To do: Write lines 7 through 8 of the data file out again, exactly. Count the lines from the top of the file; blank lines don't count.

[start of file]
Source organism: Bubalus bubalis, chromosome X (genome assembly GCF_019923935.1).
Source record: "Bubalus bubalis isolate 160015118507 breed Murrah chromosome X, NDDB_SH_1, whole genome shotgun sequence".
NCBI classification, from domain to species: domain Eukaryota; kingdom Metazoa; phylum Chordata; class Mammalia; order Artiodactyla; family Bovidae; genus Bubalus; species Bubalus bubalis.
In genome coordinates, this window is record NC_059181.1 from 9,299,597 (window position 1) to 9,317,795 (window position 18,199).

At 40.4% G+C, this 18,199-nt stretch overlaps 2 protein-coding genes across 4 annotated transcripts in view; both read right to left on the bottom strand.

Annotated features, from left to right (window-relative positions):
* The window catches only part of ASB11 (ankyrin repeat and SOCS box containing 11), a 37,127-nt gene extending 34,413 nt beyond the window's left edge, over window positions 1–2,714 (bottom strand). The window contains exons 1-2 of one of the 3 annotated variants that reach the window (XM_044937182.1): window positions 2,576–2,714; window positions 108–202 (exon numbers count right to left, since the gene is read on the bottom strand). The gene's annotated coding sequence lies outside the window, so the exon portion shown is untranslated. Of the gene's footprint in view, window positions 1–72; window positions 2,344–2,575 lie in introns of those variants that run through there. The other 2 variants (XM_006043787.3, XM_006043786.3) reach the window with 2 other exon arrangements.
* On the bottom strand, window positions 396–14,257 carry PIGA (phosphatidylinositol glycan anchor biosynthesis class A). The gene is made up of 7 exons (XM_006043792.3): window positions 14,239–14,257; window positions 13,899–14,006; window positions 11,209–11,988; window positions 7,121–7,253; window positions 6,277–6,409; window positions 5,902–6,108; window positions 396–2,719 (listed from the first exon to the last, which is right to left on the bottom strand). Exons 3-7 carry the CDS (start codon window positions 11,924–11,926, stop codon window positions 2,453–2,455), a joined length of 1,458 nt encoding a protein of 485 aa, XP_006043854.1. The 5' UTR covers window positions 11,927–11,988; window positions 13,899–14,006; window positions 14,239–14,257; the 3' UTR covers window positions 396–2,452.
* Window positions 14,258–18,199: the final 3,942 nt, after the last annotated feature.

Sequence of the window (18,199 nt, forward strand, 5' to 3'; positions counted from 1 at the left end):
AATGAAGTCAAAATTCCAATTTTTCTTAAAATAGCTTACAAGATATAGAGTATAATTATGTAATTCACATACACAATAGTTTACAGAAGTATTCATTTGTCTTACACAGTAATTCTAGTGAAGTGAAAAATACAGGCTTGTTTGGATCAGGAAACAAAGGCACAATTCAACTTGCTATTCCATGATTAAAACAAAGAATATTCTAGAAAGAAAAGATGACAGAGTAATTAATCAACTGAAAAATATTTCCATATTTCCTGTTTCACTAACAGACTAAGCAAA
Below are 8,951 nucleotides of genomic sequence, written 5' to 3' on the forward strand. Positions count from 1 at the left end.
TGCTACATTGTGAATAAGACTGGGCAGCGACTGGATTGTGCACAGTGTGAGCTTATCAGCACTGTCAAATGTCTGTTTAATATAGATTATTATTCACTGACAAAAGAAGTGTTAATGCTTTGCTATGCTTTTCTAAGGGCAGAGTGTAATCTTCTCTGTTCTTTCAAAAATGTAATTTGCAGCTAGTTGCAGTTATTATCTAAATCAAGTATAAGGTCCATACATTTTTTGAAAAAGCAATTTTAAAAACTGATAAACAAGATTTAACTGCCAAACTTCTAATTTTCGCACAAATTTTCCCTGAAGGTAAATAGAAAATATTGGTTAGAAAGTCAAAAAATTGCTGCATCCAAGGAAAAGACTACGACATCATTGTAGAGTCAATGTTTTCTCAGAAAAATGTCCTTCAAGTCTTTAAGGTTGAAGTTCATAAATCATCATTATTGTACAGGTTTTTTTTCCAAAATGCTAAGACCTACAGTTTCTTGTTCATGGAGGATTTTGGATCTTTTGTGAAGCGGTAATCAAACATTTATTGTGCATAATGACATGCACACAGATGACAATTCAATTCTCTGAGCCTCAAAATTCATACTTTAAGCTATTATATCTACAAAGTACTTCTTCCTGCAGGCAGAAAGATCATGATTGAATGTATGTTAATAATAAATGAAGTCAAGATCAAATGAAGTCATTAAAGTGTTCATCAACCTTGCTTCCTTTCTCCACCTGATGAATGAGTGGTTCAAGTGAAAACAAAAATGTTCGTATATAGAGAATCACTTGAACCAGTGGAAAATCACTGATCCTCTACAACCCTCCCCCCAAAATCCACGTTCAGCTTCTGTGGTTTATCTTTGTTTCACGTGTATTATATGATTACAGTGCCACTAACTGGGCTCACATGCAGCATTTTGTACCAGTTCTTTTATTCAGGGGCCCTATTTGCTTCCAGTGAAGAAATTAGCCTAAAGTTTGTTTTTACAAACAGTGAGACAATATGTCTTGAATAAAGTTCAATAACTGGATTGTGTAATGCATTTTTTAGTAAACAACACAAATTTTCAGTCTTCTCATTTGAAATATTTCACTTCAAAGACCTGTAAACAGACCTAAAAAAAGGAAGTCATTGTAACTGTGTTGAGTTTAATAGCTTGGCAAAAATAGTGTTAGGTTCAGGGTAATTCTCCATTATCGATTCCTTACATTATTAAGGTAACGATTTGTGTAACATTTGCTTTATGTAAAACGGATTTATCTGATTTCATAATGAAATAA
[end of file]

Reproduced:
* The window catches only part of ASB11 (ankyrin repeat and SOCS box containing 11), a 37,127-nt gene extending 34,413 nt beyond the window's left edge, over window positions 1–2,714 (bottom strand). The window contains exons 1-2 of one of the 3 annotated variants that reach the window (XM_044937182.1): window positions 2,576–2,714; window positions 108–202 (exon numbers count right to left, since the gene is read on the bottom strand). The gene's annotated coding sequence lies outside the window, so the exon portion shown is untranslated. Of the gene's footprint in view, window positions 1–72; window positions 2,344–2,575 lie in introns of those variants that run through there. The other 2 variants (XM_006043787.3, XM_006043786.3) reach the window with 2 other exon arrangements.
* On the bottom strand, window positions 396–14,257 carry PIGA (phosphatidylinositol glycan anchor biosynthesis class A). The gene is made up of 7 exons (XM_006043792.3): window positions 14,239–14,257; window positions 13,899–14,006; window positions 11,209–11,988; window positions 7,121–7,253; window positions 6,277–6,409; window positions 5,902–6,108; window positions 396–2,719 (listed from the first exon to the last, which is right to left on the bottom strand). Exons 3-7 carry the CDS (start codon window positions 11,924–11,926, stop codon window positions 2,453–2,455), a joined length of 1,458 nt encoding a protein of 485 aa, XP_006043854.1. The 5' UTR covers window positions 11,927–11,988; window positions 13,899–14,006; window positions 14,239–14,257; the 3' UTR covers window positions 396–2,452.